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Banker’s Murder Remains Unsolved

Hywel Jones
Hywel Jones
Hywel Jones

Another victim’s family has been denied justice and another murder goes unsolved in The Bahamas, where a corrupt and dysfunctional legal system allows criminals to get away with anything… even murder.

A 12-member Bahamian jury found Franklyn Stubbs, 29, of Moncur Alley, not guilty of the April 22, 2009, execution-style murder of banker Hywel Jones.

Mr Jones was shot twice in the back of the head as he got out of the car after pulling into the parking lot of his Compass Point office on West Bay Street.

Despite compelling evidence by the prosecution, including a palm print left at the scene of the crime and eyewitnesses who placed Mr Stubbs at the scene before and after the shooting, the jury handed down a 9-3 not guilty verdict.

Ever since the unsolved murder of Harry Oakes, Bahamian government officials, police officers, lawyers  and court employees have perverted the Bahamian legal system.

Out of the hundreds of murders committed over the past few years, only a handful have ever been prosecuted effectively.

In many cases, the police arrest someone just to make the headlines stop.  They know they don’t have a case, sometimes they know the person is innocent, but making an arrest makes them loook good and it stops the media from talking about the case.

Then, crafty Bahamian lawyers wheel-and-deal behind the scenes to postpone the case until it is all but forgotten.

Many months, sometimes years later, the government tries to quietly bring the case to trial, knowing that most people have forgotten about it and the sensationalism has died down.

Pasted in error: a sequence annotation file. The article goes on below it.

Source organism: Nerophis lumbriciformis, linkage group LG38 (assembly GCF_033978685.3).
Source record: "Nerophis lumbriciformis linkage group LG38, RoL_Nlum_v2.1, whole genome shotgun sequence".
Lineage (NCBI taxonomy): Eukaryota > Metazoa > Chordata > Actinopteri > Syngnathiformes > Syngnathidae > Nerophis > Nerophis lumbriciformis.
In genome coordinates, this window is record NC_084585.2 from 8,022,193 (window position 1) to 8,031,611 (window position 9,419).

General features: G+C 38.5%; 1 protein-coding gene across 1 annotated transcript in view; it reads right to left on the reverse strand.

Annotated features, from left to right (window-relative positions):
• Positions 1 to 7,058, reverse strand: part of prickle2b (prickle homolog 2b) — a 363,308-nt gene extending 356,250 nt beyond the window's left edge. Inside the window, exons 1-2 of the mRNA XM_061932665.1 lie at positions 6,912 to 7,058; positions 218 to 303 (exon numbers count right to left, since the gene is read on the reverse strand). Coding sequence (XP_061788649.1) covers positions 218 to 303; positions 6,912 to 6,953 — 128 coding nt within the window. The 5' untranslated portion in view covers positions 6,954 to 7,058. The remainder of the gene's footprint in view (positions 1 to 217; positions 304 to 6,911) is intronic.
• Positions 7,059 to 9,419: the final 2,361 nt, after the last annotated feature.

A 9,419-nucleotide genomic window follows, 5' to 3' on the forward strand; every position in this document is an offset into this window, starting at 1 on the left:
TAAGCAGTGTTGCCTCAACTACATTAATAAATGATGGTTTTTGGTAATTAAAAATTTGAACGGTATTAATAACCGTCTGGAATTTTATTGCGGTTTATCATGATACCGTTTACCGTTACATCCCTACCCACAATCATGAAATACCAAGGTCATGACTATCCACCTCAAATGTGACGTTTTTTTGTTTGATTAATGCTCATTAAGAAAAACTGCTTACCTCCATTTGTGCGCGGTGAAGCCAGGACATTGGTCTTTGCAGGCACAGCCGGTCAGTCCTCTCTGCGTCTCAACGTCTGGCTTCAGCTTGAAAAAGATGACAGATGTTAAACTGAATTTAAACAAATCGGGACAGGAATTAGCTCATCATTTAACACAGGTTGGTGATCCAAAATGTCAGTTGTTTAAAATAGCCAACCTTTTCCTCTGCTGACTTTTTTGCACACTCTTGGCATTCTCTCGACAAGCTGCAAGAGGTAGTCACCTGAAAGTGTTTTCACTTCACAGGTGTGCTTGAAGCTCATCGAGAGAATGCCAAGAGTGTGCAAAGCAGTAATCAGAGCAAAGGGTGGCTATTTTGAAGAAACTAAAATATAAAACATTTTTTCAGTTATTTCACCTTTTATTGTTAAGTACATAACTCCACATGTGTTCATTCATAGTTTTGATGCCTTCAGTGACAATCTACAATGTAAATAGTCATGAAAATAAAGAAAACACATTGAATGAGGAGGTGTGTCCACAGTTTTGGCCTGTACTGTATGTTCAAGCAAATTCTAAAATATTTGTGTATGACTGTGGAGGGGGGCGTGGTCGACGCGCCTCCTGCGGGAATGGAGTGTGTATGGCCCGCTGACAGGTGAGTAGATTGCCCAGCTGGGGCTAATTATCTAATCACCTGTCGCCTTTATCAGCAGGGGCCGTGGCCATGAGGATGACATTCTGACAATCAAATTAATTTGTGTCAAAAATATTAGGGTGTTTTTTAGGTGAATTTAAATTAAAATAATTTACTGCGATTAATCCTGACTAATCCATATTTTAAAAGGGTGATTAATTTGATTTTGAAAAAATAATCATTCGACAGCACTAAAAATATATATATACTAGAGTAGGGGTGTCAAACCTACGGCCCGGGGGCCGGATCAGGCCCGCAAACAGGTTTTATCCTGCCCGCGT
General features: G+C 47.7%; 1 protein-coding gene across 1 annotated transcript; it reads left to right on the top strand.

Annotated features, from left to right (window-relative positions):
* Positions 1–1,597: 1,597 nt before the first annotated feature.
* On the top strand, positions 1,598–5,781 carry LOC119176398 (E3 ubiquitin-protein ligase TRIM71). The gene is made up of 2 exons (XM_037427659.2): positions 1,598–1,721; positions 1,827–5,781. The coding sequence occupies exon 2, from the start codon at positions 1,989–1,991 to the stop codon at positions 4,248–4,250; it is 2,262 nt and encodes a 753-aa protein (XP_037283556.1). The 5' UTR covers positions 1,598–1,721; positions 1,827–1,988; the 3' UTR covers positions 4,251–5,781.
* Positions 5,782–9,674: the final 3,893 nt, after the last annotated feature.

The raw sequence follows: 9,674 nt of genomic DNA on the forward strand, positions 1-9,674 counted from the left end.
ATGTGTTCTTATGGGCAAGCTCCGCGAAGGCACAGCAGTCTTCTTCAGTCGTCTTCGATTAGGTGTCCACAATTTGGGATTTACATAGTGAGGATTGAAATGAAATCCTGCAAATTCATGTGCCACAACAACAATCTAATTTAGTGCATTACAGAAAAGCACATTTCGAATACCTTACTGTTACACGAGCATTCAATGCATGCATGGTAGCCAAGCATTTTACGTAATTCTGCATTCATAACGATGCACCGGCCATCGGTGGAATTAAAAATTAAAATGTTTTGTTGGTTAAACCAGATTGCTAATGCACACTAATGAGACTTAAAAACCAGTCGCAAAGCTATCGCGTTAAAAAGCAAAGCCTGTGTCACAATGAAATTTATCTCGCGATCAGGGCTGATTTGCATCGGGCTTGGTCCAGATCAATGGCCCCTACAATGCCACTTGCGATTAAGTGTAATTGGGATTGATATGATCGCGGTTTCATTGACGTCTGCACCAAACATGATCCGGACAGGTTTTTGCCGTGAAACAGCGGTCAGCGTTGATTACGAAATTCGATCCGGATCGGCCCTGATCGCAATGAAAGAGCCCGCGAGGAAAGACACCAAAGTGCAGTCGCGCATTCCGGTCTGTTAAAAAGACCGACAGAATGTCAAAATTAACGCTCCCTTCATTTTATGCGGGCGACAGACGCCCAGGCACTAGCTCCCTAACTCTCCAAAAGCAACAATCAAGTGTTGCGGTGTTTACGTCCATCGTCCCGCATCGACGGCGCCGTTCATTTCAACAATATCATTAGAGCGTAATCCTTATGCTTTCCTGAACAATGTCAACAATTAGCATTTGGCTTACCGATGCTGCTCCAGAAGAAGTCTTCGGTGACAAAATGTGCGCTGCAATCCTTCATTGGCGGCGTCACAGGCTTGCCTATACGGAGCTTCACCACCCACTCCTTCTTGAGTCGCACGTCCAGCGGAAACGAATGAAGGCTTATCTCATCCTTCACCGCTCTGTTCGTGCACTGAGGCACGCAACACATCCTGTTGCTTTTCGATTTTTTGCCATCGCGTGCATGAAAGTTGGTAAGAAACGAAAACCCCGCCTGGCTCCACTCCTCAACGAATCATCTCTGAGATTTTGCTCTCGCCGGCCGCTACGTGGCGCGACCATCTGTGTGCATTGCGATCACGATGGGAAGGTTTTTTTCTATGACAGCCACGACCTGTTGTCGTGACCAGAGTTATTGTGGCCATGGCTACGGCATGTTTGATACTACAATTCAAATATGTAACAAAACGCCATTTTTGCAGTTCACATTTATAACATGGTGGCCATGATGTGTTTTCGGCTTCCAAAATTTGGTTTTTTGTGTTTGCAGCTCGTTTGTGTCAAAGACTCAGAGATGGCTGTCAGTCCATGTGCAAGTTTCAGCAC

It appears this was the strategy used in the Hywell Jones case, which at the time of the incident was international news.

In most of these high-profile cases, the government seems compelled to stop the bad press that might negatively affect tourism, so they arrest someone, anyone, just to make the headlines stop.

Years later they bring the case to trial, giving prosecutors time to fudge the evidence, suspects time to intimidate and murder witnesses and defence lawyers time to manipulate the jury pool to their advantage.

The result is more like a bad stage play than an actual trial but the acquittals receive far less media exposure than the actual crimes, so it works out well for the government, but not so well for victims’ families.

And not just murders.  The trial of Senator Pleasant Bridgewater and her accomplice, who tried to extort movie star John Travolta, ended the same way.  A scripted ending that resulted in a mistrial with the government knowing that Mr Travolta would never agree to a painful second trial.  Problem solved. And “legally” – without a sitting senator going to jail, which would have resulted in a lot of bad press for The Bahamas.

The little Gallagher boy who was murdered on the beach on Paradise Island.  The government put the family through hell before skewing the case to the extent that a conviction would have been impossible.  The murderers, who were relatives of top government officials, were never convicted, the family never received justice.

These are but a couple of examples to show how a dysfunctional legal system allows criminals to get away with anything and reinforces the fact that criminals have it “better in The Bahamas”.

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